As a young child, Jean lived in California with her parents, who were from Japan. On occasion her father would awaken saying that so-and-so back in Japan had died, and that he learned this in a dream. A couple of weeks later, a letter would arrive saying that indeed that person had died at the time her father had known it. How was that knowing, that "leading" possible?

According to M. L. Rowntree, at its best, the Light is the whole self in touch with God and with the universe (quoted in Lucas, p. 16). Such full participation in the universe can bring the individual into leadings that arise outside our local, daily consciousness. The new cosmology gives us confidence that our leadings or callings may go beyond an individual's isolated ideas, and that a person can be led to actions that do indeed reflect the needs and direction of the larger community and the evolving earth. Likewise, the Quaker idea that refusal of a concern has cosmic consequences (Steere, p. 44) finds support in the context of the web of interconnections that is the unfolding whole.

In the context of the new story, there would seem to be wisdom in the Quaker refusal to observe a fixed number of sacraments in a ritual manner. As well, because all life is regarded as intrinsically sacramental, outward forms that would honor a subset of the whole are not observed. For example, baptism is not practiced, lest it obscure the ongoing need for vital, spiritual change throughout one's life. (Lucas, p. 27) The inner communion made possible for many Christians through the Eucharist is sought by Quakers within our everyday lives. Indeed, the silent meeting itself may be sacramental. Sometimes in meetings, one feels drawn not only into God's presence but also into a bond with one another and with all that is eternal. (Steere, p. 12) This pan-sacramentalism finds support in the frame of the time-developmental cosmic story. Evidence now from many other religious traditions and from the new physics points to a creative, numinous, nonvisible realm suffusing the material universe: that which Brian Swimme calls "the All-Nourishing Abyss." Because each part within the whole may be linked with or touched by this nonvisible realm, each part is in touch with or may know itself within the numinous, the great mystery.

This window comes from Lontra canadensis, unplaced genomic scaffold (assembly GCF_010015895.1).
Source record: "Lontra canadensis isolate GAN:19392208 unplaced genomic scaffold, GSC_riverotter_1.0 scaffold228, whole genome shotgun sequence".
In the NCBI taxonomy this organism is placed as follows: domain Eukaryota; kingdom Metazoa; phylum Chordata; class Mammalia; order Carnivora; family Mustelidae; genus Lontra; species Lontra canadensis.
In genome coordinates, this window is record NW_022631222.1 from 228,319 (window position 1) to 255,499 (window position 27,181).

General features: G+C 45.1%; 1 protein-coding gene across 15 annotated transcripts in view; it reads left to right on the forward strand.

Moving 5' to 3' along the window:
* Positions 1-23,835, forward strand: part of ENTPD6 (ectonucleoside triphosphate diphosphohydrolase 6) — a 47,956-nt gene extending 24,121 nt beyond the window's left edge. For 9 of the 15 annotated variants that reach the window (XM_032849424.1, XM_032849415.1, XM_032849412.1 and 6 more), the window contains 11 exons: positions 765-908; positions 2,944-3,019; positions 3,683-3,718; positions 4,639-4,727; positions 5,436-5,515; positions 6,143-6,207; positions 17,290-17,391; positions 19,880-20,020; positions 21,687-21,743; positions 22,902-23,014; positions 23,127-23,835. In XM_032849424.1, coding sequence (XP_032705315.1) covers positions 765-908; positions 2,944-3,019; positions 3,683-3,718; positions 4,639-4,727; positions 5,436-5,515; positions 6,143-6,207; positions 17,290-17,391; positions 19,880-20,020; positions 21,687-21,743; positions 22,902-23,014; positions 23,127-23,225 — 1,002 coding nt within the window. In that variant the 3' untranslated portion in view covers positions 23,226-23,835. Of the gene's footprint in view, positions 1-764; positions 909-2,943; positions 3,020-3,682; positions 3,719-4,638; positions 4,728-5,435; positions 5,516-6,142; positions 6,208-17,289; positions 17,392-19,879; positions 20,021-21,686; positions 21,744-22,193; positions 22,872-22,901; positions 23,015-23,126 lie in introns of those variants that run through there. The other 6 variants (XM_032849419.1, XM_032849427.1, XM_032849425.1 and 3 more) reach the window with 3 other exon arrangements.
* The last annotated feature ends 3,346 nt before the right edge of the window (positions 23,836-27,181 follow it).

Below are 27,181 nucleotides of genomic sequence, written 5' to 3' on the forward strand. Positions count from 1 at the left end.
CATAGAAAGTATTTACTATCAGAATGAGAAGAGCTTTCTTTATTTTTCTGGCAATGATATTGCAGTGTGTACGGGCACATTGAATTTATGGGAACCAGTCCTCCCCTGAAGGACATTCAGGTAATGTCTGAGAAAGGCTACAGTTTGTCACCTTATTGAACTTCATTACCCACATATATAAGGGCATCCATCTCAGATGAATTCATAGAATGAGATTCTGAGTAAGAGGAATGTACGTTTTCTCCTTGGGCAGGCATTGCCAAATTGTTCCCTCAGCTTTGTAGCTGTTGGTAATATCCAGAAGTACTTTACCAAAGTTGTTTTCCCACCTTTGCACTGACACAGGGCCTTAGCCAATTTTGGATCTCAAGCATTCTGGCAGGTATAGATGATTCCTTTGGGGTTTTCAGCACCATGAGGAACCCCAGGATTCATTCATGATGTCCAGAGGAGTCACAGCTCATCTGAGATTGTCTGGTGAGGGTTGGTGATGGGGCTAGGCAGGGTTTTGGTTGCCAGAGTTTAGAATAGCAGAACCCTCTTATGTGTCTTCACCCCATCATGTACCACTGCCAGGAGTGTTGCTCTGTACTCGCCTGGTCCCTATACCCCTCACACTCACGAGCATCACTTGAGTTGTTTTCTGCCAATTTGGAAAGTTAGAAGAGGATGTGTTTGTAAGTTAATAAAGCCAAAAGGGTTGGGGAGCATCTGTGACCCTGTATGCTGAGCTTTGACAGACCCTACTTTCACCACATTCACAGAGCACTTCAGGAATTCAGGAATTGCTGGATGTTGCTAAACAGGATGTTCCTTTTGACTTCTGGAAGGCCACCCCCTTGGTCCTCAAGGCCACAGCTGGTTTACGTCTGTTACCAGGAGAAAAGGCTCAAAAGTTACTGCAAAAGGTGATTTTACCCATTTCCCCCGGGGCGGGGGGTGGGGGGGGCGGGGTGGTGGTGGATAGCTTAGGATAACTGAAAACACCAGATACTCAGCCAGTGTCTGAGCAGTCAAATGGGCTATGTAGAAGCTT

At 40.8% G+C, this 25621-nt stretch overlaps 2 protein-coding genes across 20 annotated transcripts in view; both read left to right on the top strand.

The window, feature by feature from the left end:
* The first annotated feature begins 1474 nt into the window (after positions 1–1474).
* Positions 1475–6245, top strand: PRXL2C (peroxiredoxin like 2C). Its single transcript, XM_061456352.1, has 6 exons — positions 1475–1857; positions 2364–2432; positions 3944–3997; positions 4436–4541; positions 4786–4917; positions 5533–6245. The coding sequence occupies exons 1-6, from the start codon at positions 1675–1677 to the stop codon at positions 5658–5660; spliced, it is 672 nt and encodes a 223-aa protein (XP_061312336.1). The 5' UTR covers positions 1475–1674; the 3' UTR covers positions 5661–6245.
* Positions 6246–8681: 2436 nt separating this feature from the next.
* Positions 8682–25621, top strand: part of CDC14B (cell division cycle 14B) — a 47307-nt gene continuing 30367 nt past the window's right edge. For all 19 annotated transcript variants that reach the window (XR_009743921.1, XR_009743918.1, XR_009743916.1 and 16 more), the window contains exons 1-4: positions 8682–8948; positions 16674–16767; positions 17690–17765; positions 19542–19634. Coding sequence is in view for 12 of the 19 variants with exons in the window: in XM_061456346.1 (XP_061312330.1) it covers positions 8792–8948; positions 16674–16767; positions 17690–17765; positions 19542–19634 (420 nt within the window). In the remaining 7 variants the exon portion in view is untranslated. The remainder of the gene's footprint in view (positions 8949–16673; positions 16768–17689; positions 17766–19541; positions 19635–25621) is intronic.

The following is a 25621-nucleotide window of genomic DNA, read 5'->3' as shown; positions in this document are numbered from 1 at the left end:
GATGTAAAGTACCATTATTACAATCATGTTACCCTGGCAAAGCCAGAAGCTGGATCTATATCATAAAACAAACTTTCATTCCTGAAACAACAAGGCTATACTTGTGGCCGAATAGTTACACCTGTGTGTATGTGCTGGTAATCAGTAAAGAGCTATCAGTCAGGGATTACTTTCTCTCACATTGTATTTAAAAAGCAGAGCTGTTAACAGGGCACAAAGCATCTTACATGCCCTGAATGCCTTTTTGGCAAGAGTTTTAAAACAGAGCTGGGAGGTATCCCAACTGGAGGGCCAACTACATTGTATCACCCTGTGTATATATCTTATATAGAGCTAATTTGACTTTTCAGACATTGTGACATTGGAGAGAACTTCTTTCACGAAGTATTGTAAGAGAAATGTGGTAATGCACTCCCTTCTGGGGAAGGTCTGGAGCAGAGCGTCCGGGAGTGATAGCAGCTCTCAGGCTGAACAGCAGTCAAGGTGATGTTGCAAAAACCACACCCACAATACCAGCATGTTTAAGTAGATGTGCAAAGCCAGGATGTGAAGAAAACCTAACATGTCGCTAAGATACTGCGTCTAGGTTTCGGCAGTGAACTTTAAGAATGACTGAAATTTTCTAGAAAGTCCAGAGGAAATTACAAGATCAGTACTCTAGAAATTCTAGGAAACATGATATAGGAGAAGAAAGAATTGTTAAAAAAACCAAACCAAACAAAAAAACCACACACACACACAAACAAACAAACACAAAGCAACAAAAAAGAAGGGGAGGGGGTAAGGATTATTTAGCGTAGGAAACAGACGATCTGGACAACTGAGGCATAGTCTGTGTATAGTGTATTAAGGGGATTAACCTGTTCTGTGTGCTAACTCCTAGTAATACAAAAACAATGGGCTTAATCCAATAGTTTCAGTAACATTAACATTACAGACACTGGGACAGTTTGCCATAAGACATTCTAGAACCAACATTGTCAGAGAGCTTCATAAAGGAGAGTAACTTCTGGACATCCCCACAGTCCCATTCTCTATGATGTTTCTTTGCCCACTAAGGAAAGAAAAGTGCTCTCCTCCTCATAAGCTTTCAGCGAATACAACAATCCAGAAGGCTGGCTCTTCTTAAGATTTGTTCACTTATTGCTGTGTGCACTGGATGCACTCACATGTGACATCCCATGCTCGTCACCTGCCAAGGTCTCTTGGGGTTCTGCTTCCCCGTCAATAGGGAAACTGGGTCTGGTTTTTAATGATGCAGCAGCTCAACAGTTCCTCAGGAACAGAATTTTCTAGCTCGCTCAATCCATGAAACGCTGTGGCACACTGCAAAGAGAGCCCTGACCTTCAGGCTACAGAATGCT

Quakerism has been and continues to be one of the peace churches. It is understood that pacifism means not only the refusal to fight and the belief that war is no solution to human conflict. Pacifism is also proactive: the creation of peace based on justice. Pacifism and the strong social witness of Quakers arise from the recognition of "that of God" pertaining to all peoples and all individuals. It is an answering to that of God in everyone. (Steere, p. 19) The witness of pacifists, in and out of the peace churches, has been challenged as unrealistic in the face of the unfathomable violence throughout human history, and especially in the last century. To be sure, pacifism is a bold vision. Yet I see it as well supported by the new story, in that evolution is occurring now very rapidly in human consciousness and in cultures at large. With the perspective of deep history offered by the story, we can at once accept that some of humanity's most troubling patterns of behavior are deeply rooted in our primate past, while resolving and taking the necessary steps to move beyond them. In an age of gun powder, automatic rifles, long range missiles, land mines, and nuclear weapons, we can not afford to do otherwise. Overall, pacifism finds support within the universe story because people, human cultures, and our dreams for self betterment are no less a dynamic of the universe than are the whirling planets and shimmering stars.